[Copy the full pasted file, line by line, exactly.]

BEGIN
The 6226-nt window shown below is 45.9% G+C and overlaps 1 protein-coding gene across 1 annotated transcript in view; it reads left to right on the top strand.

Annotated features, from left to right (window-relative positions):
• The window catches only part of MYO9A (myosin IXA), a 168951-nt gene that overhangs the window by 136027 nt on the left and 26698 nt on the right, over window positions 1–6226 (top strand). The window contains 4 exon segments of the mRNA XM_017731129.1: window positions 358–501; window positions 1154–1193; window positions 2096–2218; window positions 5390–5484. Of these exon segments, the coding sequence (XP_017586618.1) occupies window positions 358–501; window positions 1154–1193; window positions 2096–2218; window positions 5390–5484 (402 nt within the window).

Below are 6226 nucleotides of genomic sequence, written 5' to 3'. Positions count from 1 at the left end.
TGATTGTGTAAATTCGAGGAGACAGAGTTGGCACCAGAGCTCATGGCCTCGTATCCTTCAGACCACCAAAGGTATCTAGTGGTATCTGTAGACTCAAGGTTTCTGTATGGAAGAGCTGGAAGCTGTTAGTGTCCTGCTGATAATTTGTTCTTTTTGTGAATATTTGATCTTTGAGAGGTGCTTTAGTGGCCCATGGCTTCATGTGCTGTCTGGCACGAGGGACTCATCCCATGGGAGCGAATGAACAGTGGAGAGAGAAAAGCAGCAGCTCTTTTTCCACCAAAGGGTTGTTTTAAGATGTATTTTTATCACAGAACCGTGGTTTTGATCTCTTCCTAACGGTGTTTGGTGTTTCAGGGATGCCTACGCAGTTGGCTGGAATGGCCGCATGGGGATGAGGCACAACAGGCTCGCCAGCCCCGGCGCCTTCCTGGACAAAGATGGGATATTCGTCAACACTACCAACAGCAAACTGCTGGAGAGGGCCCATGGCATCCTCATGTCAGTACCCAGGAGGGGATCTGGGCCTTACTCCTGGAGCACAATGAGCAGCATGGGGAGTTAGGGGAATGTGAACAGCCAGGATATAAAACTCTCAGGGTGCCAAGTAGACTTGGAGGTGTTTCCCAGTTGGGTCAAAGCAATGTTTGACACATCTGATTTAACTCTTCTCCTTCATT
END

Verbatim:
The 6226-nt window shown below is 45.9% G+C and overlaps 1 protein-coding gene across 1 annotated transcript in view; it reads left to right on the top strand.

Annotated features, from left to right (window-relative positions):
• The window catches only part of MYO9A (myosin IXA), a 168951-nt gene that overhangs the window by 136027 nt on the left and 26698 nt on the right, over window positions 1–6226 (top strand). The window contains 4 exon segments of the mRNA XM_017731129.1: window positions 358–501; window positions 1154–1193; window positions 2096–2218; window positions 5390–5484. Of these exon segments, the coding sequence (XP_017586618.1) occupies window positions 358–501; window positions 1154–1193; window positions 2096–2218; window positions 5390–5484 (402 nt within the window).

Below are 6226 nucleotides of genomic sequence, written 5' to 3'. Positions count from 1 at the left end.
TGATTGTGTAAATTCGAGGAGACAGAGTTGGCACCAGAGCTCATGGCCTCGTATCCTTCAGACCACCAAAGGTATCTAGTGGTATCTGTAGACTCAAGGTTTCTGTATGGAAGAGCTGGAAGCTGTTAGTGTCCTGCTGATAATTTGTTCTTTTTGTGAATATTTGATCTTTGAGAGGTGCTTTAGTGGCCCATGGCTTCATGTGCTGTCTGGCACGAGGGACTCATCCCATGGGAGCGAATGAACAGTGGAGAGAGAAAAGCAGCAGCTCTTTTTCCACCAAAGGGTTGTTTTAAGATGTATTTTTATCACAGAACCGTGGTTTTGATCTCTTCCTAACGGTGTTTGGTGTTTCAGGGATGCCTACGCAGTTGGCTGGAATGGCCGCATGGGGATGAGGCACAACAGGCTCGCCAGCCCCGGCGCCTTCCTGGACAAAGATGGGATATTCGTCAACACTACCAACAGCAAACTGCTGGAGAGGGCCCATGGCATCCTCATGTCAGTACCCAGGAGGGGATCTGGGCCTTACTCCTGGAGCACAATGAGCAGCATGGGGAGTTAGGGGAATGTGAACAGCCAGGATATAAAACTCTCAGGGTGCCAAGTAGACTTGGAGGTGTTTCCCAGTTGGGTCAAAGCAATGTTTGACACATCTGATTTAACTCTTCTCCTTCATT